One Malta resident isn’t ready to let the idea disappear just yet.
Barbara Conner recently decided to take matters into her own hands after realizing the potential of Malta’s Ecological Park located off Malta Avenue, a 188-acre piece of land owned by the town that hasn’t yet been fully developed.
Years ago, when Dave Meager was Town Supervisor, the Malta Town Board implemented the first of a three-phase plan to create a full park with a large pond for fishing, a beaver dam and a heron rookery. The extension of the trails, boardwalk and interpretive signage system would increase the town’s system of passive recreation opportunities year-round.
Though the ideas for the park are big, phase two of the development was never implemented, leaving the park in a simple state, with a few trails and boardwalks.
“I’m concerned because land is getting developed very rapidly in Malta right now, and if we don’t do something about acquiring and preserving this land, I think we’ll lose our chance,” Conner said.
The original master plan for the park adopted by the town board does not include any plans for a botanical garden, but Conner is hopeful that she can work with the board to amend the plan to add one.
“There are beautifully drawn out plans for some trails—it’s a wonderful place to try and pursue what I’ve had in mind and try to put a master plan in place,” Conner said. “I think the two [plans] could be very complementary and I don’t think what I want to do is going to inhibit what’s already been planned by the board.”
Connor’s “dream” for the park would be “to add some display gardens that have examples of using native plants, continue to identify what’s already growing there and label trees and plants so people who walk on trails can say, ‘Oh, that’s an oak tree or a white pine tree,’ so that’s kind of my dream,” Connor said with a laugh.
Connor said a botanical garden could have many uses and attractions for visitors.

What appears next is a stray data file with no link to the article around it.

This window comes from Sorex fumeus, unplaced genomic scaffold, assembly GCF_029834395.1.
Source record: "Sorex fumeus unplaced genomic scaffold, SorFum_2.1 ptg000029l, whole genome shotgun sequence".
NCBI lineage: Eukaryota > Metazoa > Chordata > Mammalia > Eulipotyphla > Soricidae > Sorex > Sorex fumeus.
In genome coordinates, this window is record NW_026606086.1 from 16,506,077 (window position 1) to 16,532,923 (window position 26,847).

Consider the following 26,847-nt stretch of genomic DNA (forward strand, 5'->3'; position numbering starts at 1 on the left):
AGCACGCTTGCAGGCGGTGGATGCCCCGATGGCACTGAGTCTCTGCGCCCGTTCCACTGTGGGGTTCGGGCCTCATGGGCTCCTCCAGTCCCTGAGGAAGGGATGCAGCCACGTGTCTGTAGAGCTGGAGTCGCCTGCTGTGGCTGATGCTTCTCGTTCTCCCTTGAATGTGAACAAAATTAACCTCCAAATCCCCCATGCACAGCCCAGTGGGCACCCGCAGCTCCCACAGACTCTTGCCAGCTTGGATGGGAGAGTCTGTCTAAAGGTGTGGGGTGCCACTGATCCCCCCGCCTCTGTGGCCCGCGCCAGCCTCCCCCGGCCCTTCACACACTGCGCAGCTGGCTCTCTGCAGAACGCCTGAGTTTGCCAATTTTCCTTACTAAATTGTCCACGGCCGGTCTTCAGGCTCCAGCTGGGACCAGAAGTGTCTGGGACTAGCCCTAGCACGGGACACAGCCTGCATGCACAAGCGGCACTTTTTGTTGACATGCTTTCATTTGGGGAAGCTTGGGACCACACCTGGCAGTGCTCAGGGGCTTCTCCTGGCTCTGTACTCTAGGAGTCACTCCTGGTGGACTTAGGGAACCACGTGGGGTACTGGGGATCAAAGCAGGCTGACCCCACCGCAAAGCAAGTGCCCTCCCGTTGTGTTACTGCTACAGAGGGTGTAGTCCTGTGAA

“There are all kinds of things that could be really awesome as a destination for people visiting in the summer,” Connor said. “It’s a lovely place to go and walk and help people learn about basic species and trees, and as a recreational area it’d be great for someone to go fish in the pond or cross-country ski in the winter.”
Although she is early in the planning process, Connor said she is looking for other locals who are interested in helping her plan how to implement phase two of the Ecological Park, with a botanical garden addition in mind.
“What I’d like to do is find some folks who really want to do some hard work and figure out how to fund this—I’m hoping to get some grants or something,” Connor said. “Many public projects are getting handled this way as more and more towns just don’t have the money—a lot of things like this get funded through different kinds of partnerships.”
As for how the project was never finished, Connor said former town supervisor Dave Meager was the major advocate for the full park, but plans diminished after his retirement.
“[The park] was kind of his baby, and when he was no longer on the board, there was no real champion for that property anymore and it kind of became forgotten, I think,” Connor said. “I think it just kind of fell off their radar.”